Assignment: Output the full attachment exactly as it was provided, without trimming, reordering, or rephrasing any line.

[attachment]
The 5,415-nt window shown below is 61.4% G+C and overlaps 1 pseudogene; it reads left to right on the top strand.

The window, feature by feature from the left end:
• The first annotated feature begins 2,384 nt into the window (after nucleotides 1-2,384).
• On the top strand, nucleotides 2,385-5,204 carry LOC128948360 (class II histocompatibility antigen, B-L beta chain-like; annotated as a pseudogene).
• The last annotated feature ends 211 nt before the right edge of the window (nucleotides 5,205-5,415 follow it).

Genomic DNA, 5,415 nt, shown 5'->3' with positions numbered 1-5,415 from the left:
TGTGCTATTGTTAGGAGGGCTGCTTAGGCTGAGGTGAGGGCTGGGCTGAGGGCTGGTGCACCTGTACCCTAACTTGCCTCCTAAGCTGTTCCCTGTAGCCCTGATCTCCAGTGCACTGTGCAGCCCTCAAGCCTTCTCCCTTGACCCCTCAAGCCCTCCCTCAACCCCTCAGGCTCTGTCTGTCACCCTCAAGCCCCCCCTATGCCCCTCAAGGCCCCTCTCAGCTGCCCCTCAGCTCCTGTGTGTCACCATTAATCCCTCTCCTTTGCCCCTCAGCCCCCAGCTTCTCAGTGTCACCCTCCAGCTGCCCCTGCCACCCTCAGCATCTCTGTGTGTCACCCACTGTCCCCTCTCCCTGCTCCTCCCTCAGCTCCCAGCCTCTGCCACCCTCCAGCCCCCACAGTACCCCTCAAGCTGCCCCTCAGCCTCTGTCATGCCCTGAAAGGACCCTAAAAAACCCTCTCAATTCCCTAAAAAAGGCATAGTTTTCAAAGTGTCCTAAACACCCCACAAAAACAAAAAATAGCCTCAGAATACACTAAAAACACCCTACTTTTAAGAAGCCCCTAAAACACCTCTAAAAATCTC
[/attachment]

The 5,415-nt window shown below is 61.4% G+C and overlaps 1 pseudogene; it reads left to right on the top strand.

The window, feature by feature from the left end:
• The first annotated feature begins 2,384 nt into the window (after nucleotides 1-2,384).
• On the top strand, nucleotides 2,385-5,204 carry LOC128948360 (class II histocompatibility antigen, B-L beta chain-like; annotated as a pseudogene).
• The last annotated feature ends 211 nt before the right edge of the window (nucleotides 5,205-5,415 follow it).

Genomic DNA, 5,415 nt, shown 5'->3' with positions numbered 1-5,415 from the left:
TGTGCTATTGTTAGGAGGGCTGCTTAGGCTGAGGTGAGGGCTGGGCTGAGGGCTGGTGCACCTGTACCCTAACTTGCCTCCTAAGCTGTTCCCTGTAGCCCTGATCTCCAGTGCACTGTGCAGCCCTCAAGCCTTCTCCCTTGACCCCTCAAGCCCTCCCTCAACCCCTCAGGCTCTGTCTGTCACCCTCAAGCCCCCCCTATGCCCCTCAAGGCCCCTCTCAGCTGCCCCTCAGCTCCTGTGTGTCACCATTAATCCCTCTCCTTTGCCCCTCAGCCCCCAGCTTCTCAGTGTCACCCTCCAGCTGCCCCTGCCACCCTCAGCATCTCTGTGTGTCACCCACTGTCCCCTCTCCCTGCTCCTCCCTCAGCTCCCAGCCTCTGCCACCCTCCAGCCCCCACAGTACCCCTCAAGCTGCCCCTCAGCCTCTGTCATGCCCTGAAAGGACCCTAAAAAACCCTCTCAATTCCCTAAAAAAGGCATAGTTTTCAAAGTGTCCTAAACACCCCACAAAAACAAAAAATAGCCTCAGAATACACTAAAAACACCCTACTTTTAAGAAGCCCCTAAAACACCTCTAAAAATCTC